(by Natalie Balents)
In 1986, my mother sold her red Porsche 944 because she was too pregnant to wiggle into the driver’s seat. My grandmother said that she drove herself to the hospital in high heels when she went into labor. In December. In New England. She wasn’t the maternal type who liked to cook or bake, or spoke to me softly, or sheltered me from the sharp edges of the world. She didn’t do that, and I’m glad she didn’t. She was a fierce Italian-American, and she had a few tricks up her sleeve for special occasions: stuffed squid, meatballs, roast Cornish hen, pizzelles, homemade raviolis.
It wasn’t until I was in college and learned to cook for myself that I realized there was an absence of nutrition, but more importantly, my birthright as an Italian was languishing, and would take years to exhume and authenticate, with the help of my mother’s mother, my grandmother: Emilia Josephine. She was petite, small nose pointed downward, apple cheeks. She could smile with her eyes, and they were a strange brown-blue color, reminding me of a dove. The youngest of 12 children, she was closer to the motherland. Her father had immigrated and spoke broken English, reflected in the way she pronounced certain words, the way she cooked, and the way she loved. And of course, the way she smoked cigarettes.
When my interest in cuisine nosed to the surface, she began to tell me of her father, Emilio, and how he came to America dressed as a woman (he went AWOL after being conscripted to the Italian army and got on the next boat for America). He settled in Boston and grew mushrooms in the basement of their home in the North End of Boston—I imagine it helped keep the Italian culture alive in his heart. My favorite story is the bathtub eel story. He would bring home a live eel for Sunday dinner and leave it in the bathtub before he killed it. He did that on purpose, to scare the children when they went to use the bathroom. She explained how he would cook it, blistering the skin and roasting it with oranges and wild herbs. I envisioned the eel writhing in the bathtub, making the shape of infinity over and over, frenetic in the confined and smooth porcelain. When I watched my grandmother cook, I would pretend that he was standing behind her, looking over her shoulder as she smashed the eel’s head and started preparing it. I imagined the smells of eel and orange as they caramelized at high heat. I imagined the redolence from the herbs caused him to daydream of Italy. I imagined he cried quietly once or twice without anyone noticing.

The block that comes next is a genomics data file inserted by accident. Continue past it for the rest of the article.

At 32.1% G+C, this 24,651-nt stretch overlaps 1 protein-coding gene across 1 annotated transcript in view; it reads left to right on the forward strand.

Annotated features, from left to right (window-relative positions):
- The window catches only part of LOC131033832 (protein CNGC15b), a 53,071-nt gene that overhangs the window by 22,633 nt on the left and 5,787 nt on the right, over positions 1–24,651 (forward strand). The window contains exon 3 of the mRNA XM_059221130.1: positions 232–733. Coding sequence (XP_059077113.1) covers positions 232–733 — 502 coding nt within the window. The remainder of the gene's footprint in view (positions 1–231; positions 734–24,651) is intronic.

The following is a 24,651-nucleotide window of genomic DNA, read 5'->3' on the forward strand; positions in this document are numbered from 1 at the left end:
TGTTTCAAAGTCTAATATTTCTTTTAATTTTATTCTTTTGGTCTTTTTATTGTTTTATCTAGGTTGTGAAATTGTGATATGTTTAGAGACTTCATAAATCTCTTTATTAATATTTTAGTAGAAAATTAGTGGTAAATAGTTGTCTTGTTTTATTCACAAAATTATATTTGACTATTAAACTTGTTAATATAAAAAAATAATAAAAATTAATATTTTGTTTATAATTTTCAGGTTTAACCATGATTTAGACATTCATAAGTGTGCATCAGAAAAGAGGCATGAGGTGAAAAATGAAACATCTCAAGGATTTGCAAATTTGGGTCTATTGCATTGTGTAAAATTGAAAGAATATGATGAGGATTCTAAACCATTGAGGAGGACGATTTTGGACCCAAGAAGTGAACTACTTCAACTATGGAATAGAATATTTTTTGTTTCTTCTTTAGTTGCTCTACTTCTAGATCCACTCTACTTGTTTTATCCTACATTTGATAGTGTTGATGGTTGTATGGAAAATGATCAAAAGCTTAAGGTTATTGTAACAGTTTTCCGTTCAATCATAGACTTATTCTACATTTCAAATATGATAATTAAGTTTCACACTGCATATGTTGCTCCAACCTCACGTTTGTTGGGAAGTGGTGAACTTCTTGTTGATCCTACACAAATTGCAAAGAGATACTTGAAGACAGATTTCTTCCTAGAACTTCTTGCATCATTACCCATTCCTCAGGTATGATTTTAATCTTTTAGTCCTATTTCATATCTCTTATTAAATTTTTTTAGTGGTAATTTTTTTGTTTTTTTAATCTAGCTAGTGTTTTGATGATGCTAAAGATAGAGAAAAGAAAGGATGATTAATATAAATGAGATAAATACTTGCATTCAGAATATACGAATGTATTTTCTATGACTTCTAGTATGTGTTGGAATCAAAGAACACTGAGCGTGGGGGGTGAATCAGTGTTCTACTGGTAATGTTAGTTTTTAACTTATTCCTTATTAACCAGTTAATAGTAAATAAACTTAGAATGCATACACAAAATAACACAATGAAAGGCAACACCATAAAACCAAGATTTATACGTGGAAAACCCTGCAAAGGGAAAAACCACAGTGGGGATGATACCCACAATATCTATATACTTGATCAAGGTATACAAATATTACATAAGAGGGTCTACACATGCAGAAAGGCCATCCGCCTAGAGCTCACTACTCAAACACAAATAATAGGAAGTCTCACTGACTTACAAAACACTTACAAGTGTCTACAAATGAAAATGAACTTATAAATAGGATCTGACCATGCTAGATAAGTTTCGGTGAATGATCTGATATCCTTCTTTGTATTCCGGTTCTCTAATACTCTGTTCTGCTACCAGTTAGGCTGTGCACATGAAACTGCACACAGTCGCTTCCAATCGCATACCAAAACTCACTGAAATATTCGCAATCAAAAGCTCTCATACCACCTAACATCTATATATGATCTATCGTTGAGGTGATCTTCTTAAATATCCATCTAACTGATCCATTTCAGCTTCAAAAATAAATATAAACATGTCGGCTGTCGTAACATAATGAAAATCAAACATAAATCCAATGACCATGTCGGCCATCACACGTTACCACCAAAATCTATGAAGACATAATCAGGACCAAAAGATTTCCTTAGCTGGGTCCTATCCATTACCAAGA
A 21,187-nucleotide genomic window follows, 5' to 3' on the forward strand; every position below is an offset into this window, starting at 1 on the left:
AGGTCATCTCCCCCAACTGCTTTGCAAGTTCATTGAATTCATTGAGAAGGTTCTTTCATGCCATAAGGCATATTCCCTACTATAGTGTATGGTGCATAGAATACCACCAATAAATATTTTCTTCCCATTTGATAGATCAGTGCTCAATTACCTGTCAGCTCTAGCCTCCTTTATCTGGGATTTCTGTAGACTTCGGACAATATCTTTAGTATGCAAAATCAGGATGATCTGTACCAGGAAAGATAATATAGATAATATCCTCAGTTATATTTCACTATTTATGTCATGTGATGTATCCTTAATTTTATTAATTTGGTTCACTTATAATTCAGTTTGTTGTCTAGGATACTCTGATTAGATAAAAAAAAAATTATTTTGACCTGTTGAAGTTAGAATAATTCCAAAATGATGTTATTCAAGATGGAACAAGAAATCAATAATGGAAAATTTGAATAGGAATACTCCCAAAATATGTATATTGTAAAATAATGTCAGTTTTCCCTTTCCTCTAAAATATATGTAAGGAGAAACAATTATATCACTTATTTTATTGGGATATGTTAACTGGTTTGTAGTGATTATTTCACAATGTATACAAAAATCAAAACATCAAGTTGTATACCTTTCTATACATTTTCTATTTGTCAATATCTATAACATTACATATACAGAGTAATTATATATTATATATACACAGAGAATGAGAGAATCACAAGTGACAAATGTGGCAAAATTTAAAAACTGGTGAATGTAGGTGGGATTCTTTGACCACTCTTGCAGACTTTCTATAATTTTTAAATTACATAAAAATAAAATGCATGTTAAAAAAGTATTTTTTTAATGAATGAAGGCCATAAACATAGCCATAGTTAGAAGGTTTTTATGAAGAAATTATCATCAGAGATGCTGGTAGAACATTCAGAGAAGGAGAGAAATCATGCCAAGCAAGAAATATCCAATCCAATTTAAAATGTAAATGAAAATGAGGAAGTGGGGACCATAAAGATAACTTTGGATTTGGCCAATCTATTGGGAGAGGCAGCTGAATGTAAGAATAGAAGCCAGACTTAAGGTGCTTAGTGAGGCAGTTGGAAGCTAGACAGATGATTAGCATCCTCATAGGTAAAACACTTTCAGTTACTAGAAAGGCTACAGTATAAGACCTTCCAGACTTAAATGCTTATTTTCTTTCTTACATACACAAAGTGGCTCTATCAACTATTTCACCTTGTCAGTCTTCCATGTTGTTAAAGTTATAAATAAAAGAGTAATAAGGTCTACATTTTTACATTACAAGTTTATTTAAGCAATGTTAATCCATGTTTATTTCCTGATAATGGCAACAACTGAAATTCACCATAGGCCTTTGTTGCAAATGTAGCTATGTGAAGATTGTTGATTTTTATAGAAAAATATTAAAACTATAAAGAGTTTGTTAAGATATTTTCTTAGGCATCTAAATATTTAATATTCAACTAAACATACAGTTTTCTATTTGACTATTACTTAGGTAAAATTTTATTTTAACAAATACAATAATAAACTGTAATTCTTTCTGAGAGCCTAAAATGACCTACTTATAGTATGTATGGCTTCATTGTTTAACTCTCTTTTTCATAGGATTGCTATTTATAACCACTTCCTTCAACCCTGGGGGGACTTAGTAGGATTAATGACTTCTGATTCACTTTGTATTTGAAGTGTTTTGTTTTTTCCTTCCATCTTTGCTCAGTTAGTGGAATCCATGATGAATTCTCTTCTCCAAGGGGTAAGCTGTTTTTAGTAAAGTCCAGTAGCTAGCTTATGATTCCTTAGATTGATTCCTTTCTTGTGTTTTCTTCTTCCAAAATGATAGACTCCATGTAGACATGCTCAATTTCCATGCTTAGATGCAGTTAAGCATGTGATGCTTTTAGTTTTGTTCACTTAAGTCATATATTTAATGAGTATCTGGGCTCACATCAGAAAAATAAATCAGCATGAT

My grandmother was the youngest. My mother was the eldest—the favorite because she was the first and the most like her father: strong-willed, winsome, cavalier, and charismatic, although petite like her mother. She is olive-skinned with dark hair and eyes and thick wavy hair. She didn’t think about Italian cuisine as our heritage or birthright or as storytelling. She ate to not be hungry and to fill a void. My grandmother was the counterpoint to this severity. When I asked her to show me how to cook, she smiled and told me that she had no recipes. It was all by eye, by heart, by memory, by blood. So I watched her. For decades, I watched. And she told me some of those stories that I craved about her Papa and where we came from and the bathtub eels.
Natalie Balents is a consultant who lives in Alexandria, Virginia. In her spare time, she likes to work on her motorcycle, bake bread, swim in the ocean, and study botany. She can be found on Instagram.
Bathtub Eel (Sunday Dinner)
1 eel, gutted
4 garlic cloves
4 sprigs fresh rosemary (optional: mint, thyme, bay leaves, parsley, tarragon, wild
chervil, or chives)
4 T. extra virgin olive oil
salt and black pepper
6 oz. dry white wine
Using a cast iron or heavy-bottom pan, sear the eel quickly over high heat, being careful not to damage the skin.
(You can also use an outdoor grill.)
Let eel cool, then butterfly it down the middle. The best way is to press the eel, skin-side up on a board to loosen the spine. Carefully peel away the skeleton (like deveining shrimp) and rinse the crevice you created under running water to clean out the insides. Then pat dry.
Stuff the crevice with garlic and a mix of aromatic herbs (this is the fun part) and tie up with kitchen twine so the stuffing doesn’t fall out.
Preheat oven to 350 F.
Drizzle a baking sheet with olive oil, and arrange the eel.
Season with salt and pepper to taste, and roast for 10 minutes.
Remove from oven and add white wine.
Return to oven for another 10 - 15 minutes.
Serve immediately with a side of lemon. This dish is ephemeral and will never keep or reheat well.
It’s great served on a bed of soft polenta, drizzled with pan drippings, and a salad of bitter greens such as chicory (radicchio).